Robert Horton Recommends: More Like "Carts of Darkness"
This is first in a series of posts where film critic Robert Horton recommends other independent films viewers might enjoy if they like what they see on Reel NW.
In Murray Siple's Carts of Darkness, the filmmaker forges bonds with men in Vancouver's homeless population, who collect bottles and cans for deposit money and ride shopping carts down steep suburban hills for the sheer rush of it. The film displays both sympathy and traces of mischief—Siple hasn't left his past as a snowboarder entirely behind. Other movies come to mind, not just because of overlapping subject matter, but because they share a similar sympathy with outsider communities. For instance:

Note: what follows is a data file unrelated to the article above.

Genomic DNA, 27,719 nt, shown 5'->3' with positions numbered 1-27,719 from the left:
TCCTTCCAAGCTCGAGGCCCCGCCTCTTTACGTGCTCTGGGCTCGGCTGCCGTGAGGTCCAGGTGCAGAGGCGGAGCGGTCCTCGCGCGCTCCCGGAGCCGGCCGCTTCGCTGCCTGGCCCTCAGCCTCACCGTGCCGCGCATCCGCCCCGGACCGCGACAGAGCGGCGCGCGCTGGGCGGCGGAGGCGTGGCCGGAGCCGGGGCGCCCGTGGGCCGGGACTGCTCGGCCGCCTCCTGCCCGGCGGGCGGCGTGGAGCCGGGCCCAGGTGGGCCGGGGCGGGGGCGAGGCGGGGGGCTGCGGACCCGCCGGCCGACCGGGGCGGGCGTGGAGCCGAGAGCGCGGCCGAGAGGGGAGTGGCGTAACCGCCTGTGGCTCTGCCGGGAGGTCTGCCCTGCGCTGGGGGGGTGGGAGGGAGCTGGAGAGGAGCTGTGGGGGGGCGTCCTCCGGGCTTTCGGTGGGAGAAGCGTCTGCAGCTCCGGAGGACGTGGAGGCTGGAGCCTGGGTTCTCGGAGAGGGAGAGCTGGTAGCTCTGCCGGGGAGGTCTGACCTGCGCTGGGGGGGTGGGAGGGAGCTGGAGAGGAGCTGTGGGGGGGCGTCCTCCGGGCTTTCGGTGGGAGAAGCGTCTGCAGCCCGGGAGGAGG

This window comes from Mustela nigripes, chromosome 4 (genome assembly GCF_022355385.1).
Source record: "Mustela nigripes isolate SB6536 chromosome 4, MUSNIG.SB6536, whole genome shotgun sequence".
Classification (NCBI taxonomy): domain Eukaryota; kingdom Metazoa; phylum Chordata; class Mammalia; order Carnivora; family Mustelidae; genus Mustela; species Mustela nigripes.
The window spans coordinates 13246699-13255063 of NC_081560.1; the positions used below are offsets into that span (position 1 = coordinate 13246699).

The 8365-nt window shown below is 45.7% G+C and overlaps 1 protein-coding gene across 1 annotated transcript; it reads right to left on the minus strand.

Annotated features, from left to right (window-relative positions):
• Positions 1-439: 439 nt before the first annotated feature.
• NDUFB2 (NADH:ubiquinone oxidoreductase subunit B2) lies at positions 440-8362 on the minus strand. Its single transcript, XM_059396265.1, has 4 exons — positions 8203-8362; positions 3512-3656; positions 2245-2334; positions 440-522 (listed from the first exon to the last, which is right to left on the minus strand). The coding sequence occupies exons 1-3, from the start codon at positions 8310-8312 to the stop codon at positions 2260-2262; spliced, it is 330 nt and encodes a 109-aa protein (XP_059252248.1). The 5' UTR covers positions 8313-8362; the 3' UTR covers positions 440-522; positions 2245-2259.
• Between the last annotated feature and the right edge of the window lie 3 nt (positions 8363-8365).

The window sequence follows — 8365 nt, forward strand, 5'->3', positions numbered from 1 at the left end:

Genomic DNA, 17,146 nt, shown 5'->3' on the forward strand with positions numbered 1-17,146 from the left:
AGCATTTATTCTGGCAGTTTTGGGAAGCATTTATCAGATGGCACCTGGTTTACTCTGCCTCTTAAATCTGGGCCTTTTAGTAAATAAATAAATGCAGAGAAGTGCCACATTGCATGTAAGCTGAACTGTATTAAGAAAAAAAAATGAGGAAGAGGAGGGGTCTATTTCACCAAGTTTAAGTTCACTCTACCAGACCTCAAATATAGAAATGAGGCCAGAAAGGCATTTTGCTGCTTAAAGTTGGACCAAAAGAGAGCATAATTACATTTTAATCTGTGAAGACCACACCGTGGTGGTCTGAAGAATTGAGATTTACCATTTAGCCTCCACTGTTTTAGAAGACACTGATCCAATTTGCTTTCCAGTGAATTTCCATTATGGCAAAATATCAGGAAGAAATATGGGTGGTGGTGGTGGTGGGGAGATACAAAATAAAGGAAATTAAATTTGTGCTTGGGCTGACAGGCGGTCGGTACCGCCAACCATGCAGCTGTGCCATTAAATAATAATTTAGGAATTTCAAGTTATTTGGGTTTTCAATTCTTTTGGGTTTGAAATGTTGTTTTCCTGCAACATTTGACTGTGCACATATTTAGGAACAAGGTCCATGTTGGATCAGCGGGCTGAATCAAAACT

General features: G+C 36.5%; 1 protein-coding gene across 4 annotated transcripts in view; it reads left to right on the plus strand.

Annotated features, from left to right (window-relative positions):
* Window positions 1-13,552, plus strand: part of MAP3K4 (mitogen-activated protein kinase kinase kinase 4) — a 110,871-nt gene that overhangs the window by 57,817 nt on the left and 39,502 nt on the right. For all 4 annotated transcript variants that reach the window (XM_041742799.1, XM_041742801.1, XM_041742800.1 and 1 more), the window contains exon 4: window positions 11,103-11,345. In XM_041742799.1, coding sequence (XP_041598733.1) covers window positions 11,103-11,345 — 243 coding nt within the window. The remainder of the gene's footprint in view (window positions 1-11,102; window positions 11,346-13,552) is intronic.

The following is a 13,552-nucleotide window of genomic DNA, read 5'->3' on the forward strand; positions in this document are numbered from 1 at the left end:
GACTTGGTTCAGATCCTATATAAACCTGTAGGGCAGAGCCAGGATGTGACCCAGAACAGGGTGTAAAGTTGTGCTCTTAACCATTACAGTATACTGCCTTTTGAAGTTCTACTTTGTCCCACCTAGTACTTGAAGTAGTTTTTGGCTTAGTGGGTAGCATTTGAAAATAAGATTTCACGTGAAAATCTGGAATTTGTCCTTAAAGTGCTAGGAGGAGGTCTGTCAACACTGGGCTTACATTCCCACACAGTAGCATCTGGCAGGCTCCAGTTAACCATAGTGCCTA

Streetwise (1984). This devastating feature remains a classic of non-fiction filmmaking, a study of adolescent street kids in Seattle whose recourse to drugs and prostitution is in direct proportion to the neglect or abuse they receive from the adults in their world. Filmmakers Martin Bell and Mary Ellen Mark have a clear-eyed gaze that prevents the movie from sentimentalizing its subject, but the results are nevertheless heartbreaking.
Murderball (2005). An exhilarating documentary about the gung-ho participants in wheelchair rugby, known to participants as "murderball." In Carts of Darkness, director Siple talks about his life as a quadriplegic man; this movie has some of his cheeky defiance. My review of Murderball.
Great Speeches from a Dying World (2009, not on DVD yet). Seattle filmmaker Linas Phillips got to know some downtown homeless people, and the profiles here are as intimate as they are sometimes difficult to watch. The film's most remarkable touch is having these hard-luck citizens recite passages from stirring pieces of writing: the words of Lincoln, King, Sojourner Truth, and Shakespeare come pouring out at the most unlikely times. My review of Great Speeches.